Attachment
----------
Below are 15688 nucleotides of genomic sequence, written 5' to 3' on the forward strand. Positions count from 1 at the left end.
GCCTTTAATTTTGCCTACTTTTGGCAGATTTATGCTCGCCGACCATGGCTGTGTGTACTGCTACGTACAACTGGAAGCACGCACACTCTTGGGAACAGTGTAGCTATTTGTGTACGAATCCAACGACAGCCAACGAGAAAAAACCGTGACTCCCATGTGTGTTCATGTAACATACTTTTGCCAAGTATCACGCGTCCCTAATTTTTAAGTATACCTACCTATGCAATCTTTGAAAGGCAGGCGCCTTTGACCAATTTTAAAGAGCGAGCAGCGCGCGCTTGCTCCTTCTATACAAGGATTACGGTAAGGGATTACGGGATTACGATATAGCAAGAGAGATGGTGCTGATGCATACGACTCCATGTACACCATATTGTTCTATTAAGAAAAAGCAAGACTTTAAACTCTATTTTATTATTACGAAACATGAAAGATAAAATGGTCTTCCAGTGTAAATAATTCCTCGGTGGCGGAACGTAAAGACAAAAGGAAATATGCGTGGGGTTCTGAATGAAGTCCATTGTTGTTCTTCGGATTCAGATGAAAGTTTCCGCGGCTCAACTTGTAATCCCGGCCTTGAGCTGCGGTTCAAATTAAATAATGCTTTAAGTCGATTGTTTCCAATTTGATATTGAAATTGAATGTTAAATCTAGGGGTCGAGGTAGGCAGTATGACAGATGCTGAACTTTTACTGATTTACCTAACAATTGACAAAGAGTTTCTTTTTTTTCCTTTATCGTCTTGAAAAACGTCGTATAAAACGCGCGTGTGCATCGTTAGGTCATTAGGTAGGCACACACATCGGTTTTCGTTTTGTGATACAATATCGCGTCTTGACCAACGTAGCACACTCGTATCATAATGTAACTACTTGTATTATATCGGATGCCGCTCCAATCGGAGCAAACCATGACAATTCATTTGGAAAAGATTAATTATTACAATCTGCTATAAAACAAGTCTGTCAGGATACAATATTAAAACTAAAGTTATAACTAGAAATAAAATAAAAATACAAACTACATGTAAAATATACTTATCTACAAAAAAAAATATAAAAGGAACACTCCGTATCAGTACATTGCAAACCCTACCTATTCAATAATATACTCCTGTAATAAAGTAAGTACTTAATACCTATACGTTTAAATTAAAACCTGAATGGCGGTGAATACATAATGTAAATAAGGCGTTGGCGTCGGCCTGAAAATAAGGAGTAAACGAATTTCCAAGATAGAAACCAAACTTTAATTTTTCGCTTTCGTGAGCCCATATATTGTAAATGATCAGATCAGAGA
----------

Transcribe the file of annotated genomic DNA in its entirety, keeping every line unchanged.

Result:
Below are 15688 nucleotides of genomic sequence, written 5' to 3' on the forward strand. Positions count from 1 at the left end.
GCCTTTAATTTTGCCTACTTTTGGCAGATTTATGCTCGCCGACCATGGCTGTGTGTACTGCTACGTACAACTGGAAGCACGCACACTCTTGGGAACAGTGTAGCTATTTGTGTACGAATCCAACGACAGCCAACGAGAAAAAACCGTGACTCCCATGTGTGTTCATGTAACATACTTTTGCCAAGTATCACGCGTCCCTAATTTTTAAGTATACCTACCTATGCAATCTTTGAAAGGCAGGCGCCTTTGACCAATTTTAAAGAGCGAGCAGCGCGCGCTTGCTCCTTCTATACAAGGATTACGGTAAGGGATTACGGGATTACGATATAGCAAGAGAGATGGTGCTGATGCATACGACTCCATGTACACCATATTGTTCTATTAAGAAAAAGCAAGACTTTAAACTCTATTTTATTATTACGAAACATGAAAGATAAAATGGTCTTCCAGTGTAAATAATTCCTCGGTGGCGGAACGTAAAGACAAAAGGAAATATGCGTGGGGTTCTGAATGAAGTCCATTGTTGTTCTTCGGATTCAGATGAAAGTTTCCGCGGCTCAACTTGTAATCCCGGCCTTGAGCTGCGGTTCAAATTAAATAATGCTTTAAGTCGATTGTTTCCAATTTGATATTGAAATTGAATGTTAAATCTAGGGGTCGAGGTAGGCAGTATGACAGATGCTGAACTTTTACTGATTTACCTAACAATTGACAAAGAGTTTCTTTTTTTTCCTTTATCGTCTTGAAAAACGTCGTATAAAACGCGCGTGTGCATCGTTAGGTCATTAGGTAGGCACACACATCGGTTTTCGTTTTGTGATACAATATCGCGTCTTGACCAACGTAGCACACTCGTATCATAATGTAACTACTTGTATTATATCGGATGCCGCTCCAATCGGAGCAAACCATGACAATTCATTTGGAAAAGATTAATTATTACAATCTGCTATAAAACAAGTCTGTCAGGATACAATATTAAAACTAAAGTTATAACTAGAAATAAAATAAAAATACAAACTACATGTAAAATATACTTATCTACAAAAAAAAATATAAAAGGAACACTCCGTATCAGTACATTGCAAACCCTACCTATTCAATAATATACTCCTGTAATAAAGTAAGTACTTAATACCTATACGTTTAAATTAAAACCTGAATGGCGGTGAATACATAATGTAAATAAGGCGTTGGCGTCGGCCTGAAAATAAGGAGTAAACGAATTTCCAAGATAGAAACCAAACTTTAATTTTTCGCTTTCGTGAGCCCATATATTGTAAATGATCAGATCAGAGA